been entered, so even if the Court were to find that it erred in granting stay relief, which it does not
so find, it would have absolutely no impact on this case.
Finally, as to the issue of whether Debtor is a performing party under a new agreement to pay,
the Court reminds the parties of what it ruled at the hearing on this matter. In ruling on the motion
for relief from stay, the Court stated:
The Court wishes to make it very clear what it is not ruling on today. It is not
ruling on the merits of the transfer proceeding pending before the state administrative
body. Clearly debtor has raised certain rights and defenses provided by state and
federal law, including that she's too frail to be transferred. But what Pioneer Ridge
seeks today is not for the Court to hold that debtor can be transferred, but instead that
Pioneer Ridge has the right-- the legal right to continue with the transfer or eviction
proceeding. Debtor will have full opportunity to present any defenses in any state,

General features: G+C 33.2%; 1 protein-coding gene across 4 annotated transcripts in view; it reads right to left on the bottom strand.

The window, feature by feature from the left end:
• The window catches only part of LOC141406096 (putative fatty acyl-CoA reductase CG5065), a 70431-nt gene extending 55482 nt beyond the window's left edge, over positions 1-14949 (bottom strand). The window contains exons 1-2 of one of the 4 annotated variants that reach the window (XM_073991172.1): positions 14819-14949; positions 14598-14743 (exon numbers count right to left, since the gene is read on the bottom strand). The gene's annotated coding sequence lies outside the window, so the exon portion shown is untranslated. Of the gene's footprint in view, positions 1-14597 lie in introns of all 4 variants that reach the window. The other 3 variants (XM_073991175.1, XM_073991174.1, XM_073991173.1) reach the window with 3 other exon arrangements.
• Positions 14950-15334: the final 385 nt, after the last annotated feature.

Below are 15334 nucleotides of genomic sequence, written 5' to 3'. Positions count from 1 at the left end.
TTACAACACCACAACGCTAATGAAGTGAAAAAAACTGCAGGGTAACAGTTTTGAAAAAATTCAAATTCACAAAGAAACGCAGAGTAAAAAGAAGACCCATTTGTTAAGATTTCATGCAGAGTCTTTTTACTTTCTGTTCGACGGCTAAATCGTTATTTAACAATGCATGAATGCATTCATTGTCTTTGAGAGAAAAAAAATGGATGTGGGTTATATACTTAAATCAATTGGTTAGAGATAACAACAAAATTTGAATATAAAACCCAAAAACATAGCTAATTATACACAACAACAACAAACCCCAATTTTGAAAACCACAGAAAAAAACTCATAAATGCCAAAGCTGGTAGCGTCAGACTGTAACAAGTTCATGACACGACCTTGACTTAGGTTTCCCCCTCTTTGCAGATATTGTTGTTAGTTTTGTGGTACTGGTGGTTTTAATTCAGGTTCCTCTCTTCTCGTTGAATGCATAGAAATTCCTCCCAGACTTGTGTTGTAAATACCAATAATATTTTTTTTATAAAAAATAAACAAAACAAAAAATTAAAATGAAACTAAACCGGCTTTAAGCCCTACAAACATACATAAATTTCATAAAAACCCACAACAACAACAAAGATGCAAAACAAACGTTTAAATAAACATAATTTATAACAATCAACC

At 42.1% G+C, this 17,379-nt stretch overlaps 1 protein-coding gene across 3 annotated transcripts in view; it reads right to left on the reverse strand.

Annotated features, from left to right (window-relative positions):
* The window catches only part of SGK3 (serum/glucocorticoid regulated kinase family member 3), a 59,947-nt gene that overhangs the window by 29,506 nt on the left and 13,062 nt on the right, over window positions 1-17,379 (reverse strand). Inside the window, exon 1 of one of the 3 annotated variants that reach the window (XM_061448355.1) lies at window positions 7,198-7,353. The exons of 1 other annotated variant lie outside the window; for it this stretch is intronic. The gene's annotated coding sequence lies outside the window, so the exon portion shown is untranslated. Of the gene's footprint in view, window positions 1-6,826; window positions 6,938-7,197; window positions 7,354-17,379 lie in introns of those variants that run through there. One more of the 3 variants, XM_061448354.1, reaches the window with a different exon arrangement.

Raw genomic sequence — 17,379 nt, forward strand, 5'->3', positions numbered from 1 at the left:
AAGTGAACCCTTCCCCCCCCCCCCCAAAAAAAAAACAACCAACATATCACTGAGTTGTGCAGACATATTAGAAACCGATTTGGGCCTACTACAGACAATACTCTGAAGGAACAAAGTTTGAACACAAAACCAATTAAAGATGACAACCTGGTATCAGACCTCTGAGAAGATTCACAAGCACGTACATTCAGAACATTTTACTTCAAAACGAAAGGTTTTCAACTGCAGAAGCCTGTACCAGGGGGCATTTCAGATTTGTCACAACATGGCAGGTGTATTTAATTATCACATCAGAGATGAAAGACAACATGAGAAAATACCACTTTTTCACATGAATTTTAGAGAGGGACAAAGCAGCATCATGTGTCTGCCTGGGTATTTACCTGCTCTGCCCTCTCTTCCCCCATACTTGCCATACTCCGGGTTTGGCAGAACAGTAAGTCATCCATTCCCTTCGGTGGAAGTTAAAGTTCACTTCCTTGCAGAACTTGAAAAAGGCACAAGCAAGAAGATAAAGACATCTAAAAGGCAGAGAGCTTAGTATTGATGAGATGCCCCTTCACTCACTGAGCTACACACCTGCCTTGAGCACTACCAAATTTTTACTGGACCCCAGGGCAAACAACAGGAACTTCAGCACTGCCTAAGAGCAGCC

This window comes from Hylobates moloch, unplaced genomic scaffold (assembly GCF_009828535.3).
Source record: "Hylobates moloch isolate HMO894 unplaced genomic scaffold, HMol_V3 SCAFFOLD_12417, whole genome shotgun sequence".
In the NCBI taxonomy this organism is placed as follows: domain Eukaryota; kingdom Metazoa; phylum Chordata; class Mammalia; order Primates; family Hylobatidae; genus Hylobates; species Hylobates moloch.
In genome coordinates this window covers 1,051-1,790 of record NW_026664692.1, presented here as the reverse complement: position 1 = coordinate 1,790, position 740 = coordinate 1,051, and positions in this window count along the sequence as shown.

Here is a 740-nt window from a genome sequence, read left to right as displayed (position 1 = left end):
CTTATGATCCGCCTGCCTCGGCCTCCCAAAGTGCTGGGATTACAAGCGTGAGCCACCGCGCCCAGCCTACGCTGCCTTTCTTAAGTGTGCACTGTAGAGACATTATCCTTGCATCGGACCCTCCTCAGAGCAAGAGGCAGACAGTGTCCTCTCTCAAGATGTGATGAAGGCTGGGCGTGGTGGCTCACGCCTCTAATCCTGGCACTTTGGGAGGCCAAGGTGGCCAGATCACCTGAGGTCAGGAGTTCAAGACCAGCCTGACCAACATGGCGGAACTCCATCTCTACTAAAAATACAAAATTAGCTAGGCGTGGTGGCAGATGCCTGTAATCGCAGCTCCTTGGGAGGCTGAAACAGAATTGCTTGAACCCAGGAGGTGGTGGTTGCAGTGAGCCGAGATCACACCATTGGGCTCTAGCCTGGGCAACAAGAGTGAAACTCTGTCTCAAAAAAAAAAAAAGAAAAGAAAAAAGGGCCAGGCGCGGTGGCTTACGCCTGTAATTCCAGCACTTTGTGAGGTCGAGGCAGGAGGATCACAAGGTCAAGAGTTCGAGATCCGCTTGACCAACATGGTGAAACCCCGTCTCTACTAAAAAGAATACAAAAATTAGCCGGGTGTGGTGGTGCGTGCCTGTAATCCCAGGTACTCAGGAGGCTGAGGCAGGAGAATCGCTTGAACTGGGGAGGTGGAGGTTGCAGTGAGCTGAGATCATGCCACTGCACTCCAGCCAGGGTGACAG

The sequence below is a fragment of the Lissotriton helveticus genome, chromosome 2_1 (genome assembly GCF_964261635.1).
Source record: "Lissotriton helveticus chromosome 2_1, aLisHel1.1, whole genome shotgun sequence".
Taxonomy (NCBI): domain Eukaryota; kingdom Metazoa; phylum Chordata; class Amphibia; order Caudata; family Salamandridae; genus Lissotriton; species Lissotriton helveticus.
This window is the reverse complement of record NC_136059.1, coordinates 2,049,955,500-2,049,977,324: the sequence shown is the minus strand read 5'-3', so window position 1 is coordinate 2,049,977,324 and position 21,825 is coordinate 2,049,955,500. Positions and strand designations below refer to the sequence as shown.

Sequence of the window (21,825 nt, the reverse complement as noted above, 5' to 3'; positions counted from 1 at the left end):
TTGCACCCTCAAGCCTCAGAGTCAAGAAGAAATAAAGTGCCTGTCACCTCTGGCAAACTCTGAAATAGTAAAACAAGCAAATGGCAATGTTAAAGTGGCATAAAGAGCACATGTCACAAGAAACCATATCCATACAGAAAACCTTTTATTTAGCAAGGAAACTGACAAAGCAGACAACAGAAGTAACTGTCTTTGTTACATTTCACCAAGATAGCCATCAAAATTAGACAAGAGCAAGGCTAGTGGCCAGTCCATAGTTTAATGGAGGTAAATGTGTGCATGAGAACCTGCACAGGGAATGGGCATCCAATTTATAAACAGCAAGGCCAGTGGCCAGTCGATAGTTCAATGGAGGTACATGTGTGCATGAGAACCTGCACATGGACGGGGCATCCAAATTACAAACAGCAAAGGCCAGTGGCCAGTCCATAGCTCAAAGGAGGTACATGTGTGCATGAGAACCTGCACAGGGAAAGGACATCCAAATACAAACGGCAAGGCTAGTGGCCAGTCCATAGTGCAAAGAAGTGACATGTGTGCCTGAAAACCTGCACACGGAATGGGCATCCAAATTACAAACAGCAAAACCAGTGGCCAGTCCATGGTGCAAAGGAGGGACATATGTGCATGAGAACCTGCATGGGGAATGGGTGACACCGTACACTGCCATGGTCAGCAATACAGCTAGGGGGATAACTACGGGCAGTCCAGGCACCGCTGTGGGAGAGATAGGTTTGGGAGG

legal, or administrative proceeding if she-- if she can as a result of not being barred
by prior rulings in the case.
Today’s ruling simply affords Pioneer Ridge the opportunity to continue its
effort to have debtor removed from this facility. It will be for the state court or
administrative body to determine whether such a transfer is proper under non-
In reviewing Debtor’s motion, most of her argument focuses on whether eviction is proper,
or whether Debtor’s presence in the nursing facility is based upon a new agreement that is governed
by the Medicaid Act and the Nursing Home Reform Act. Again, this Court has not, need not, and
will not, decide whether Pioneer Ridge has a right to evict Debtor, or whether Debtor has a right to